Understanding the origins of problem geomagnetic storms associated with "stealth" coronal mass ejections

Nariaki V Nitta, Tamitha Mulligan, Emilia K J Kilpua, Benjamin J Lynch, Marilena Mierla, Jennifer O'Kane, Paolo Pagano, Erika Palmerio, Jens Pomoell, Ian R Richardson, Luciano Rodriguez, Alexis P Rouillard, Suvadip Sinha, Nandita Srivastava, Dana-Camelia Talpeanu, Stephanie L Yardley, Andrei N Zhukov

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Geomagnetic storms are an important aspect of space weather and can result in significant impacts on space- and ground-based assets. The majority of strong storms are associated with the passage of interplanetary coronal mass ejections (ICMEs) in the near-Earth environment. In many cases, these ICMEs can be traced back unambiguously to a specific coronal mass ejection (CME) and solar activity on the frontside of the Sun. Hence, predicting the arrival of ICMEs at Earth from routine observations of CMEs and solar activity currently makes a major contribution to the forecasting of geomagnetic storms. However, it is clear that some ICMEs, which may also cause enhanced geomagnetic activity, cannot be traced back to an observed CME, or, if the CME is identified, its origin may be elusive or ambiguous in coronal images. Such CMEs have been termed "stealth CMEs". In this review, we focus on these "problem" geomagnetic storms in the sense that the solar/CME precursors are enigmatic and stealthy. We start by reviewing evidence for stealth CMEs discussed in past studies. We then identify several moderate to strong geomagnetic storms (minimum Dst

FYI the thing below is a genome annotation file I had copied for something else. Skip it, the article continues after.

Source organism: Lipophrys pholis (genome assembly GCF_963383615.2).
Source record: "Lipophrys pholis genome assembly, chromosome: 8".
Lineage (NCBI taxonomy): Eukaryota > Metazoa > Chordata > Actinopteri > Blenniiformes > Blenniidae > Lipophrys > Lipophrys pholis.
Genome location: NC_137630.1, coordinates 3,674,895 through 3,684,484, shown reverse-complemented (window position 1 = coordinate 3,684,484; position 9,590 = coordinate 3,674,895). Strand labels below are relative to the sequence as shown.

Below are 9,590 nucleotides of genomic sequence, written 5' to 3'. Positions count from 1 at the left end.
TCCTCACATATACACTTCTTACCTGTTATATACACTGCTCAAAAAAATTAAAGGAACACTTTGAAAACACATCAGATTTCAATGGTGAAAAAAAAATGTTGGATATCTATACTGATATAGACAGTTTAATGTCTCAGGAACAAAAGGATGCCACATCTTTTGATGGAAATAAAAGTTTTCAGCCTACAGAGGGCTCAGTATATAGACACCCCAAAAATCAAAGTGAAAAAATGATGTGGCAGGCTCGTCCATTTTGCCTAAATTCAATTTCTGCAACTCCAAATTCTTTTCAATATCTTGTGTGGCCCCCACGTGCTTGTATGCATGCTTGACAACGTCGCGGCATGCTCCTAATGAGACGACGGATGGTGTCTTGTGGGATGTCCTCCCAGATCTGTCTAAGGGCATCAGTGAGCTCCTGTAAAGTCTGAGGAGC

Original languageEnglish
Article number82
Number of pages53
JournalSpace Science Reviews
Issue number8
Early online date3 Nov 2021
Publication statusPublished - Dec 2021


  • Coronal Mass Ejections
  • Space Weather
  • Magnetic Storms
  • Low-Coronal Signatures


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